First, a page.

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Telomerase activity in dyskeratosis congenita: TERC alone improves cell survival, but is there a trade-off?

Posted Dec 20 2008 5:47pm 1 Comment

In the inherited disorder dyskeratosis congenita (DC), which is linked to deficiencies in telomerase acticity, the principle cause of mortality is bone marrow failure; premature cell death and/or senescence, a consequence of catastrophic telomere shortening, are the likely mechanism(s) underpinning the clinical observations. 

Mounting evidence now indicates that impaired telomerase activity impacts the stem/progenitor compartment, resulting in premature exhaustion of the haemopoietic progenitors, and reduced number of peripheral blood progenitor cells. Mutations in the various subunits of the telomerase complex have been reported, with the RNA subunit, TERC, shown to be the limiting factor for telomerase activity and telomere length in DC patient fibroblast strains transfected with the catalytic subunit, TERT. This has led Kirwan et al. to study growth and telomere dynamics in TERC-transduced primary T-lymphocytes and B-LCLs from DC patients:

Exogenous TERC alone can enhance proliferative potential, telomerase activity and telomere length in lymphocytes from dyskeratosis congenita patients

Dyskeratosis congenita (DC) is an inherited multi-system disorder characterised by muco-cutaneous abnormalities, bone marrow failure and a predisposition to malignancy. Bone marrow failure is the principal cause of mortality and is thought to be the result of premature cell death in the haematopoietic compartment because DC cells age prematurely and tend to have short telomeres. DC is genetically heterogeneous and patients have mutations in genes that encode components of the telomerase complex (DKC1, TERC, TERT, NOP10 and NHP2), and telomere shelterin complex (TINF2), both important in telomere maintenance. Here, we transduced primary T lymphocytes and B lymphocyte lines established from patients with TERC and DKC1 mutations with wild type TERC-bearing lentiviral vectors. We found that transduction with exogenous TERC alone was capable of increasing telomerase activity in mutant T lymphocytes and B lymphocyte lines and improved the survival and thus overall growth of B-lymphocyte lines over a prolonged period, regardless of their disease mutation. Telomeres in TERC-treated lines were longer than in the untreated cultures. This is the first study of its kind in DC lymphocytes and the first to demonstrate that transduction with TERC alone can improve cell survival and telomere length without the need for exogenous TERT.

To assess the impact of TERC-transfection on telomerase activity, the authors established primary T-lymphocyte cultures from four DC patients (two with different TERC mutations; two with different dyskerin mutations) and four heathy subjects. T-cells are difficult to maintain for prolonged periods; therefore, B-lymphoblastoid cell lines (B-LCLs) derived from DC-patients, previously shown to grow poorly when compared to those from healthy volunteers, were utilized for the study of growth dynamics.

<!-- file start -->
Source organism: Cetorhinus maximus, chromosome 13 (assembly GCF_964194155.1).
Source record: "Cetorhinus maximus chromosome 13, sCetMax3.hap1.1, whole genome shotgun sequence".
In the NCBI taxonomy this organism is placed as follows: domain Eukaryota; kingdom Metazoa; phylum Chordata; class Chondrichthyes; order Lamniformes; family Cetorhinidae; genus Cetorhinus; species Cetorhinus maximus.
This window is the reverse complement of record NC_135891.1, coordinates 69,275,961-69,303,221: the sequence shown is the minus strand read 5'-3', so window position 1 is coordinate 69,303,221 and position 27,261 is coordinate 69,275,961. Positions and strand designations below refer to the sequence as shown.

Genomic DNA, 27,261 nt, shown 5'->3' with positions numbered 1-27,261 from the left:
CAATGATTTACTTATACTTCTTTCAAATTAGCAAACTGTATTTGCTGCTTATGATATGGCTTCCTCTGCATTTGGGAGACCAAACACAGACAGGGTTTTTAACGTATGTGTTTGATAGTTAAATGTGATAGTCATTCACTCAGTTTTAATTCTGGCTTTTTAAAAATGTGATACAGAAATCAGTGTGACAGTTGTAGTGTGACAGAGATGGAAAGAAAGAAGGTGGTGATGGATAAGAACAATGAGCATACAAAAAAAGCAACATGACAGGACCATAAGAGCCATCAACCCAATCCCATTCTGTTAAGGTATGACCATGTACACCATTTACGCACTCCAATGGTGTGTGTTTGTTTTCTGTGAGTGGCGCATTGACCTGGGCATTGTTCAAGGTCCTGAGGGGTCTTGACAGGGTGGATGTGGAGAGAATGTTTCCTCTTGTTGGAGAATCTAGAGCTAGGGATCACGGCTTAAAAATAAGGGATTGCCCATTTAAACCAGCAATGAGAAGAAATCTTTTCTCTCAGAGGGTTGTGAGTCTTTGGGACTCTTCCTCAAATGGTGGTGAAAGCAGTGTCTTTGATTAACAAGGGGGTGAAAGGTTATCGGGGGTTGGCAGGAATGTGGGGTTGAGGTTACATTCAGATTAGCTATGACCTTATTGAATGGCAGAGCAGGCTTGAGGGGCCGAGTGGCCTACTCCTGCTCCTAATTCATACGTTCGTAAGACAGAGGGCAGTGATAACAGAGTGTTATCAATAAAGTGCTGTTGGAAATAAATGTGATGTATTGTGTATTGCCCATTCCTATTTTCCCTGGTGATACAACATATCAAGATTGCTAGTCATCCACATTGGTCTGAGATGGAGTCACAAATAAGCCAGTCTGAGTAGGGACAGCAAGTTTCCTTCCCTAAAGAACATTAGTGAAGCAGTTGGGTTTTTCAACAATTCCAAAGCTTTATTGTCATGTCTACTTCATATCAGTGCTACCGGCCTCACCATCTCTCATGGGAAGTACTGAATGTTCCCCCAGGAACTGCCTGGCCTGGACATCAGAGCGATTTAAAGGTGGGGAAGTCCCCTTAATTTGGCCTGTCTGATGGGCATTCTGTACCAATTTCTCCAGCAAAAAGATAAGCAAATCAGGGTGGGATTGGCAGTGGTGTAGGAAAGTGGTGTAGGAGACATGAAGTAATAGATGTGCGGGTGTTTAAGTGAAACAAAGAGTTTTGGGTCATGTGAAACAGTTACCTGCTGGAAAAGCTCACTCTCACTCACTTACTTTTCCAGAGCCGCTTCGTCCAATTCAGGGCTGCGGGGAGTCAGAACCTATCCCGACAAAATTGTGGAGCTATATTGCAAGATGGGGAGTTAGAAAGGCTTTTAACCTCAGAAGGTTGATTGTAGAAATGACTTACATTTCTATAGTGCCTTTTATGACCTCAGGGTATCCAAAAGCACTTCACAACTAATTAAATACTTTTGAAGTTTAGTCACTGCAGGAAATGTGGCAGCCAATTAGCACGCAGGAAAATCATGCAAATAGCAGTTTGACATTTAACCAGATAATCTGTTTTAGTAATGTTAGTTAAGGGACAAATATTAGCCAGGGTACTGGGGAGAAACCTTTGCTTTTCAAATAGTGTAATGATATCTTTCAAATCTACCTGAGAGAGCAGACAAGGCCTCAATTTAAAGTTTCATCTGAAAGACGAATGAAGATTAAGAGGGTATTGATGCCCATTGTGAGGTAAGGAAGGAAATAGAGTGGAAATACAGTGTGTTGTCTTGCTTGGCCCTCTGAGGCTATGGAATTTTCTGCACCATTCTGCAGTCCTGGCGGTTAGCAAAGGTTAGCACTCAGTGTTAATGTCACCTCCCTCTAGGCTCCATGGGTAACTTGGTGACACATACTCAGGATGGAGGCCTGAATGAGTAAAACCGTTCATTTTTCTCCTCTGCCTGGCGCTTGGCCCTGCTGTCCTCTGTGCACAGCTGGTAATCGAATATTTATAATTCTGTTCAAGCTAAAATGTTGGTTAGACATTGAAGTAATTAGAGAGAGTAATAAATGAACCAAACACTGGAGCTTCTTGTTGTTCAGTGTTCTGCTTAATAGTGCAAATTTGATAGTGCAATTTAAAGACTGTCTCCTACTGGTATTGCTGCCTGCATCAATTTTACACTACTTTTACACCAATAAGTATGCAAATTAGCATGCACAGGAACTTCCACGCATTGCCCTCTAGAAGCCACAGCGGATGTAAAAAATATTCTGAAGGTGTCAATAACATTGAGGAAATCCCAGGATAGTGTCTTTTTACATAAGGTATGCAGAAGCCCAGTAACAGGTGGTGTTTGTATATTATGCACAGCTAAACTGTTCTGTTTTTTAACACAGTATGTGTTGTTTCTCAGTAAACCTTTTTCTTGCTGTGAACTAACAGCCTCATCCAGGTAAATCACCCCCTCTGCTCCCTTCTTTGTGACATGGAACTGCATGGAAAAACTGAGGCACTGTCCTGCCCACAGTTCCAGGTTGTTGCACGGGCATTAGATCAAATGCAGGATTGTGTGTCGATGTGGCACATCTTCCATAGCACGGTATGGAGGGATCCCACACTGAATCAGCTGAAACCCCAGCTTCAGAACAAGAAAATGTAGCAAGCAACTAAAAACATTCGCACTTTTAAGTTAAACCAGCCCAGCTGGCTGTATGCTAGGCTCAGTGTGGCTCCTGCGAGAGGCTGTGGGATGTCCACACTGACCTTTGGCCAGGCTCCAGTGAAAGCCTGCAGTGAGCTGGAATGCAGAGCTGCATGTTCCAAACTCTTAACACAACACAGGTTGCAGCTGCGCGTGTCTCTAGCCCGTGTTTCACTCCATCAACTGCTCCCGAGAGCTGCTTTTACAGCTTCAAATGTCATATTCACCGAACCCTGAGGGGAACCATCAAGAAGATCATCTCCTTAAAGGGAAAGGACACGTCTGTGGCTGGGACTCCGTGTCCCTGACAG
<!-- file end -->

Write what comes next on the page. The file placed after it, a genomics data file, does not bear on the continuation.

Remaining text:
In the primary T-cells, telomerase activity in the transfected cells was quite similar between the mutant and wildtype, with all wild-types showing a non-significant increase. Of the DC cells, both TERC mutant samples showed a significant increase, but neither of the DKC1 mutants did (one sample actually saw a decrease). This observation is intuitive, given the respective mutations.

In the B-LCL lines, TERC mRNA was expressed in the transduced cells, although not to a significant level in one each of the wild-type and DKC1 lines. Regardless, telomerase activity was increased in all lines, and to a greater extent than in the T-lymphocytes. (However, this comparison was not completely valid, as activity was assessed at 7 days in the T-cells and 98 days in the B-LCL lines; why not also examine activity at 7 days in the B-LCLs?)

Consistent with the increased telomerase activity, mean telomere length was increased in all but one wild-type line 98 days post-transfection, and there was greater net growth and increased live/dead ratios in the mutant lines overexpressing TERC.

Based on their findings, the authors suggests that TERC alone can rescue the phenotype of DC by increasing telomerase activity, extending telomeres and prolonging cellular lifespan. As TERT, the catalytic unit, was not overexpressed, it would appear that the cell contains spare endogenous capacity for telomerase activity. 

This may be a crucial observation as TERT has recently been shown to have roles other than extending telomeres. During times of cellular stress TERT is reversibly excluded form the nucleus in a dose-dependent manner; this extra-nuclear TERT co-localizes with mitochondria, protecting mtDNA and maintaining mitochondrial function. If over-expressing TERC somehow sequesters this “spare” TERT, what then happens if the cell is “stressed”?  While the maintenance of telomere length is important, mitochondrial damage can lead to increased ROS production thus initiating a detrimental positive feedback loop. In this model system then, there may be a critical trade-off between telomere dynamics and protection of mitochondrial function. Further studies will clearly be required to establish if such a trade-off is worthwhile. 

Comments (1)
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Here is some additional information about the "genetics" of this condition that was written by our Genetic Counselor and other genetic professionals: I hope it helps. Thanks, AccessDNA
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